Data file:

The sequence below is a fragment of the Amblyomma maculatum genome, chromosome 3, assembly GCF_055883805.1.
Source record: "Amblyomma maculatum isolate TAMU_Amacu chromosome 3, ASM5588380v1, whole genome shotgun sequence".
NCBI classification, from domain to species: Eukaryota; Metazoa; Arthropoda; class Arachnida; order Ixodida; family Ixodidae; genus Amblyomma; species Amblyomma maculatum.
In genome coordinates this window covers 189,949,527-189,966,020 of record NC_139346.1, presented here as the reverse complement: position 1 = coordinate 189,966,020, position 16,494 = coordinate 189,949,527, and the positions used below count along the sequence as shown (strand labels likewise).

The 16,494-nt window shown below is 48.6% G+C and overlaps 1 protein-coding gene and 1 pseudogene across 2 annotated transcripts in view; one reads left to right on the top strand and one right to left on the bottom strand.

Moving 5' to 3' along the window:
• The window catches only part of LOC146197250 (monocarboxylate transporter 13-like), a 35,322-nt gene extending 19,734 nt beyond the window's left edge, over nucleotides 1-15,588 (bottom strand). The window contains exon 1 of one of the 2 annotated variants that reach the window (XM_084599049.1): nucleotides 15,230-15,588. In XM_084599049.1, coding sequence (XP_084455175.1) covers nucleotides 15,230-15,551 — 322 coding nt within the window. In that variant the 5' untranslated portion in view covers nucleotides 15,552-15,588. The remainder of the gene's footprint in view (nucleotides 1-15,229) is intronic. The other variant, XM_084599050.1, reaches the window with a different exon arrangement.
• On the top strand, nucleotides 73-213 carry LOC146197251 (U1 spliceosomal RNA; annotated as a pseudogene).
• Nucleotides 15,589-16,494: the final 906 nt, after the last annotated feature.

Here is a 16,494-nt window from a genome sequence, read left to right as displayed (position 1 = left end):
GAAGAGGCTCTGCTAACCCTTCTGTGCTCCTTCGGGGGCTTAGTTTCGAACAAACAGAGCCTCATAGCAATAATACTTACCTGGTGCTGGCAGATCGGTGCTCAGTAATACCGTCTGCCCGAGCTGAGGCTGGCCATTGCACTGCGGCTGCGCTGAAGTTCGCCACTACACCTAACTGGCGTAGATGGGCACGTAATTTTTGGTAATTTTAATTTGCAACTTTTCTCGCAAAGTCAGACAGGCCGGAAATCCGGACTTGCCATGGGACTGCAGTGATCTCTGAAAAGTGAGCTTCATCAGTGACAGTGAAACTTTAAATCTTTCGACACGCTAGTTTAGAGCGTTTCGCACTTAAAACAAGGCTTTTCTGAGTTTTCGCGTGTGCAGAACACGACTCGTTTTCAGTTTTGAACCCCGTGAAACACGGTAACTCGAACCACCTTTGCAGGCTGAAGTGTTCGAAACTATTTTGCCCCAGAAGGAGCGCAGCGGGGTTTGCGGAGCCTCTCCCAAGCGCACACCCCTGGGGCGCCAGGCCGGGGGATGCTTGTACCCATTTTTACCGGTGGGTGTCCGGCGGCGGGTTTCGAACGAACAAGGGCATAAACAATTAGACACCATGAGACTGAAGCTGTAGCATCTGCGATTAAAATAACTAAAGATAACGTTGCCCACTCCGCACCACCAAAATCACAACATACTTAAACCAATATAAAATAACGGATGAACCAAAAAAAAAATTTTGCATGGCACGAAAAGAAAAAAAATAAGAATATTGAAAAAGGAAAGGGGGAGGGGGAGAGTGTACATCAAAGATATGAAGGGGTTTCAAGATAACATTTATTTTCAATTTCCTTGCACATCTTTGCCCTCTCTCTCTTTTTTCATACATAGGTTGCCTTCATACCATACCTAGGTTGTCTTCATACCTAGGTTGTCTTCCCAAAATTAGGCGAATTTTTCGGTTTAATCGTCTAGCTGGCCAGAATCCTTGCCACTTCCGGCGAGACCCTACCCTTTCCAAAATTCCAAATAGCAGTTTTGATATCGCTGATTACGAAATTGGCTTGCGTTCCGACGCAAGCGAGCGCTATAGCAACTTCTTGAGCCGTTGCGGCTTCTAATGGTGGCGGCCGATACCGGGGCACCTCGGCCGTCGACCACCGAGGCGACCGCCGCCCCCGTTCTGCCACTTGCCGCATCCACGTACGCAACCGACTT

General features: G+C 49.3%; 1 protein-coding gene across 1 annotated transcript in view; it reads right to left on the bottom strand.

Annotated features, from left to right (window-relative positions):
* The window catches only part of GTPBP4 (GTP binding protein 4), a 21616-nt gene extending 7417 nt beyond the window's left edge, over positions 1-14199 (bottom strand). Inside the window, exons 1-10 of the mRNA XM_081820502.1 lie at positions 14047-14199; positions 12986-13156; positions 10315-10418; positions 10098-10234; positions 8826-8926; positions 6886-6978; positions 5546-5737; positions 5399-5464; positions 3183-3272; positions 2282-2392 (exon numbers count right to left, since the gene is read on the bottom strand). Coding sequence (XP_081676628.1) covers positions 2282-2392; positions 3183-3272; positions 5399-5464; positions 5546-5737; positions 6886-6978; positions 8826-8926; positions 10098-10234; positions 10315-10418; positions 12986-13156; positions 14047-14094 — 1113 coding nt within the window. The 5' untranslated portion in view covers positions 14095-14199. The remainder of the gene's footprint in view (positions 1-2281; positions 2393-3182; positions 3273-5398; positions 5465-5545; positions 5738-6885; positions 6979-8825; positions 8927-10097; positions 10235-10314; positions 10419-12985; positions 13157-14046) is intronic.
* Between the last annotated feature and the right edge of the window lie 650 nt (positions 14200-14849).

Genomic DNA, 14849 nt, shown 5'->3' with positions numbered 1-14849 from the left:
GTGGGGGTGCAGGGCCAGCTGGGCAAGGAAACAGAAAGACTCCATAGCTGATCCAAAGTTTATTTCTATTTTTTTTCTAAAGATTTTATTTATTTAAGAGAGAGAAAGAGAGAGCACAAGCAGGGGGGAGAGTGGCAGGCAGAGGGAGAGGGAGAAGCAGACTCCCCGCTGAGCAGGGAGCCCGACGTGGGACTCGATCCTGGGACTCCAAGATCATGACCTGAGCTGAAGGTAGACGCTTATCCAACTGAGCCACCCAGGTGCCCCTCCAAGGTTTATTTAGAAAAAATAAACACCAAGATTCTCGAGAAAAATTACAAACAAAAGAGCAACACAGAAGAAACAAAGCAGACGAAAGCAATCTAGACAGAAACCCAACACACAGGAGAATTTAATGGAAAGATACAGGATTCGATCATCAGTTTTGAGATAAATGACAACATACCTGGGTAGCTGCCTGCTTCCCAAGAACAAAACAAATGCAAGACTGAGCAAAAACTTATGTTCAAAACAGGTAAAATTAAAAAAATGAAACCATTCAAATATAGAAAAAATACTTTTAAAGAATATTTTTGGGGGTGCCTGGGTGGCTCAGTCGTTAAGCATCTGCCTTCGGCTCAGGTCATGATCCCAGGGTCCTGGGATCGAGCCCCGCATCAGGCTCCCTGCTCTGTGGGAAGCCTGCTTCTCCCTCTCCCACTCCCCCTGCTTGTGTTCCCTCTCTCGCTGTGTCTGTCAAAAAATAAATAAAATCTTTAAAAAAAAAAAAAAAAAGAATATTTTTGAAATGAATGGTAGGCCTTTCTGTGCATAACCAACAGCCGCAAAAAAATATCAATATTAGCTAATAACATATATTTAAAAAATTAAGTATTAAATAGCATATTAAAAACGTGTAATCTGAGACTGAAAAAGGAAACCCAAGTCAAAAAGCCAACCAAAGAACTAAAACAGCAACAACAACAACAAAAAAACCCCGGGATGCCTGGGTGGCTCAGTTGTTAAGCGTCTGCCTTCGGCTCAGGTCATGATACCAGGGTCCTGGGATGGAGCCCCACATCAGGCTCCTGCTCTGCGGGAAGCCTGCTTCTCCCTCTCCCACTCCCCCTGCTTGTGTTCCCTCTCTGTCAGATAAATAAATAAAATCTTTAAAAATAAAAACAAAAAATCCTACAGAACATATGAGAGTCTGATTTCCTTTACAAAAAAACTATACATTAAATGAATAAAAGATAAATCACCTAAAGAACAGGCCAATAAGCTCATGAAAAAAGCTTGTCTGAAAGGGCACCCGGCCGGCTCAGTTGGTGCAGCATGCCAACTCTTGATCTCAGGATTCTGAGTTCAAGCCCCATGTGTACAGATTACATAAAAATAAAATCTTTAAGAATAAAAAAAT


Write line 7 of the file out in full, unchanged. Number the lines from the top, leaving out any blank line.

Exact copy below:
• The window catches only part of LOC146197250 (monocarboxylate transporter 13-like), a 35,322-nt gene extending 19,734 nt beyond the window's left edge, over nucleotides 1-15,588 (bottom strand). The window contains exon 1 of one of the 2 annotated variants that reach the window (XM_084599049.1): nucleotides 15,230-15,588. In XM_084599049.1, coding sequence (XP_084455175.1) covers nucleotides 15,230-15,551 — 322 coding nt within the window. In that variant the 5' untranslated portion in view covers nucleotides 15,552-15,588. The remainder of the gene's footprint in view (nucleotides 1-15,229) is intronic. The other variant, XM_084599050.1, reaches the window with a different exon arrangement.